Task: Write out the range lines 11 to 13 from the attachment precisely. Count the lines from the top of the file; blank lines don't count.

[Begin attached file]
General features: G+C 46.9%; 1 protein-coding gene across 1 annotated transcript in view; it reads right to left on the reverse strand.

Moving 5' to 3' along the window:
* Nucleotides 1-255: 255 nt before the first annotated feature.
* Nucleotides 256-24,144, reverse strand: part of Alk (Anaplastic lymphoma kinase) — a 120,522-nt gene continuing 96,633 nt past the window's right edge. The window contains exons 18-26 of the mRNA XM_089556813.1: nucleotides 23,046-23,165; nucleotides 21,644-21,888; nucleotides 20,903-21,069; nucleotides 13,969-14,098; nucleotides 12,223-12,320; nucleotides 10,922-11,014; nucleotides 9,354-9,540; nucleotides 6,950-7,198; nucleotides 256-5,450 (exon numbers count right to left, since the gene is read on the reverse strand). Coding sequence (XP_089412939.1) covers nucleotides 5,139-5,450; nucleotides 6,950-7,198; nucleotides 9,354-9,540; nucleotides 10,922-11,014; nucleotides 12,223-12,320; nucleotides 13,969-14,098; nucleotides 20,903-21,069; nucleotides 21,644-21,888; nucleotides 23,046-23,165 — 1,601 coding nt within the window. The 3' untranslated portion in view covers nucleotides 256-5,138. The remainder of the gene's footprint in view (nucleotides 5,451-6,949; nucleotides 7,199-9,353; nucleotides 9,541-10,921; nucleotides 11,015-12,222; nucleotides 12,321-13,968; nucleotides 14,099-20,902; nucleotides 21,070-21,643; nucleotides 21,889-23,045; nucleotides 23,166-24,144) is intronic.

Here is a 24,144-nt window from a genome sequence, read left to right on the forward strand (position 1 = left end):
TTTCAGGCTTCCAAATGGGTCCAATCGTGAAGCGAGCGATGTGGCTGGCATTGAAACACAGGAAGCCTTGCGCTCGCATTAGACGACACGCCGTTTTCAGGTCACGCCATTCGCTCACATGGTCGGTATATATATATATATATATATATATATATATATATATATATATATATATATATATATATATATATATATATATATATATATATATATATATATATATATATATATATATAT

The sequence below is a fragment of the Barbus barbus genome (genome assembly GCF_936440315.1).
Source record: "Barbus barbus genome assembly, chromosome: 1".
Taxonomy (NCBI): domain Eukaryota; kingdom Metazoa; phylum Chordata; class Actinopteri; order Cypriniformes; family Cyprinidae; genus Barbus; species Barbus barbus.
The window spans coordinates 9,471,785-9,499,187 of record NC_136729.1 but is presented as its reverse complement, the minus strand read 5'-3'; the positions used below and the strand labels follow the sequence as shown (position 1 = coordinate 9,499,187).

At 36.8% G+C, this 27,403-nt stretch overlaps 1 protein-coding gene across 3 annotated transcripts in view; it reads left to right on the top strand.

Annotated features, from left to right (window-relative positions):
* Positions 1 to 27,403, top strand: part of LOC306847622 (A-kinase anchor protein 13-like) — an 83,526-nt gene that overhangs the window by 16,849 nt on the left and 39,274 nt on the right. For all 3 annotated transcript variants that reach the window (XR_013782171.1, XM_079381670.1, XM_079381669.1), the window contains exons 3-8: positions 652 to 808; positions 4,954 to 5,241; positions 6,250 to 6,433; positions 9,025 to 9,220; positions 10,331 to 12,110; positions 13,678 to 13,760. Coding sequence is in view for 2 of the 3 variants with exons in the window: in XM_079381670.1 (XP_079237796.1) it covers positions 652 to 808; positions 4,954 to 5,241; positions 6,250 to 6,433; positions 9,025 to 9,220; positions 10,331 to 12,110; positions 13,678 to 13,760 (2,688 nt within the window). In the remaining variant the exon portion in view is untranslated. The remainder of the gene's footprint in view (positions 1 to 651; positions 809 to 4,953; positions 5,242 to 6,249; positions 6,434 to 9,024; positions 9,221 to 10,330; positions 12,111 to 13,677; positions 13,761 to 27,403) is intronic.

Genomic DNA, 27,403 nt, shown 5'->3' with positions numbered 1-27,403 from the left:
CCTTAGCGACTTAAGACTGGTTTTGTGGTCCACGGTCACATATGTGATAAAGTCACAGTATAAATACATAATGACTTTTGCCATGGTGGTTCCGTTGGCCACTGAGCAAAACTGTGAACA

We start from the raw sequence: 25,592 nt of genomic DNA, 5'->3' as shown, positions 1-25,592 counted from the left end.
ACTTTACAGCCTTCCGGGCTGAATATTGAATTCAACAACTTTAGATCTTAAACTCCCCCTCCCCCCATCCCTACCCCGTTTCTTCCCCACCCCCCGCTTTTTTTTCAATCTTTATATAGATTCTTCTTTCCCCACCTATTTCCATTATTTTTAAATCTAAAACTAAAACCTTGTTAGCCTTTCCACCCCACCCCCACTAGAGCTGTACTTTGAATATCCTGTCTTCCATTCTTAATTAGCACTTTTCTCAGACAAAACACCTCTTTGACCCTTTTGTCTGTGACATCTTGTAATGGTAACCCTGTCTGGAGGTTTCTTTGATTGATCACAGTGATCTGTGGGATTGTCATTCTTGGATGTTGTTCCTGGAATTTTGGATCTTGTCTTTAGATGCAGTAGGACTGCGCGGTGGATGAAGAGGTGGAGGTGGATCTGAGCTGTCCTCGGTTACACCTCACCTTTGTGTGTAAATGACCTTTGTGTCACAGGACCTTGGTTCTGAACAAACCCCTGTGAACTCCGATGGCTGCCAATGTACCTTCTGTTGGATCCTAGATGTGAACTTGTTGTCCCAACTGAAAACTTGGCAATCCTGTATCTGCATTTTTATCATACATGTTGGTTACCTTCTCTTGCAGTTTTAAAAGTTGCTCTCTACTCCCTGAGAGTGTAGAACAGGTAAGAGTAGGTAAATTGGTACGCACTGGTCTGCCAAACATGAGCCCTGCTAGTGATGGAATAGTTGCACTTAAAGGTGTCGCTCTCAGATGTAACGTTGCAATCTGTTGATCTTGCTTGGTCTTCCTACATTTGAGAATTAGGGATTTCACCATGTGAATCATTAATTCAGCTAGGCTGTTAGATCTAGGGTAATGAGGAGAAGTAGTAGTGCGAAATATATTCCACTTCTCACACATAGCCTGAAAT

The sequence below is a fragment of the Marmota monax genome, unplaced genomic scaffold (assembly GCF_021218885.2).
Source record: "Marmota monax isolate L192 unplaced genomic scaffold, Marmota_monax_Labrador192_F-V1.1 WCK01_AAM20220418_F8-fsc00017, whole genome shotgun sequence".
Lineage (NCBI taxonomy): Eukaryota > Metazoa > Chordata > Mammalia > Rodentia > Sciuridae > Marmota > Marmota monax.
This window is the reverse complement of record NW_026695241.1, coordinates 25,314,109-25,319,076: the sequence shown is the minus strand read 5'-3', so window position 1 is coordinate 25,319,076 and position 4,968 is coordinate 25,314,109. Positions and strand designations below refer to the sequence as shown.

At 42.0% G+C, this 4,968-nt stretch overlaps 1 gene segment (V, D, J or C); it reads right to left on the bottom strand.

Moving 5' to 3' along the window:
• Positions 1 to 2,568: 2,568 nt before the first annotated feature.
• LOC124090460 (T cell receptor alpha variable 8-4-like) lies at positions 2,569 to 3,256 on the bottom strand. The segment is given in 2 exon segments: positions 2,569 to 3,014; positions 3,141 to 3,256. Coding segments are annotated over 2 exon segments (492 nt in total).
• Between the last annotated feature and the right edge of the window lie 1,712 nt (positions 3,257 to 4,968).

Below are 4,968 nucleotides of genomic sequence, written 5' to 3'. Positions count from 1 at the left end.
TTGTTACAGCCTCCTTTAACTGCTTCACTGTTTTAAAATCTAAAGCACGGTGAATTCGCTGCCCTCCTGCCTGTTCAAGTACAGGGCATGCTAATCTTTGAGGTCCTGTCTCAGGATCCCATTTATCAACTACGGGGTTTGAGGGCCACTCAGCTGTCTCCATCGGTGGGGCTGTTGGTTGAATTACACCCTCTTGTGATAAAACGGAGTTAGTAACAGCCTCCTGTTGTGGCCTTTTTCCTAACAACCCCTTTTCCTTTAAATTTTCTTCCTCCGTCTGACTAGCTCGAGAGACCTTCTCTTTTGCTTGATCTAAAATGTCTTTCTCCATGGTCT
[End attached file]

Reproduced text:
At 36.8% G+C, this 27,403-nt stretch overlaps 1 protein-coding gene across 3 annotated transcripts in view; it reads left to right on the top strand.

Annotated features, from left to right (window-relative positions):
* Positions 1 to 27,403, top strand: part of LOC306847622 (A-kinase anchor protein 13-like) — an 83,526-nt gene that overhangs the window by 16,849 nt on the left and 39,274 nt on the right. For all 3 annotated transcript variants that reach the window (XR_013782171.1, XM_079381670.1, XM_079381669.1), the window contains exons 3-8: positions 652 to 808; positions 4,954 to 5,241; positions 6,250 to 6,433; positions 9,025 to 9,220; positions 10,331 to 12,110; positions 13,678 to 13,760. Coding sequence is in view for 2 of the 3 variants with exons in the window: in XM_079381670.1 (XP_079237796.1) it covers positions 652 to 808; positions 4,954 to 5,241; positions 6,250 to 6,433; positions 9,025 to 9,220; positions 10,331 to 12,110; positions 13,678 to 13,760 (2,688 nt within the window). In the remaining variant the exon portion in view is untranslated. The remainder of the gene's footprint in view (positions 1 to 651; positions 809 to 4,953; positions 5,242 to 6,249; positions 6,434 to 9,024; positions 9,221 to 10,330; positions 12,111 to 13,677; positions 13,761 to 27,403) is intronic.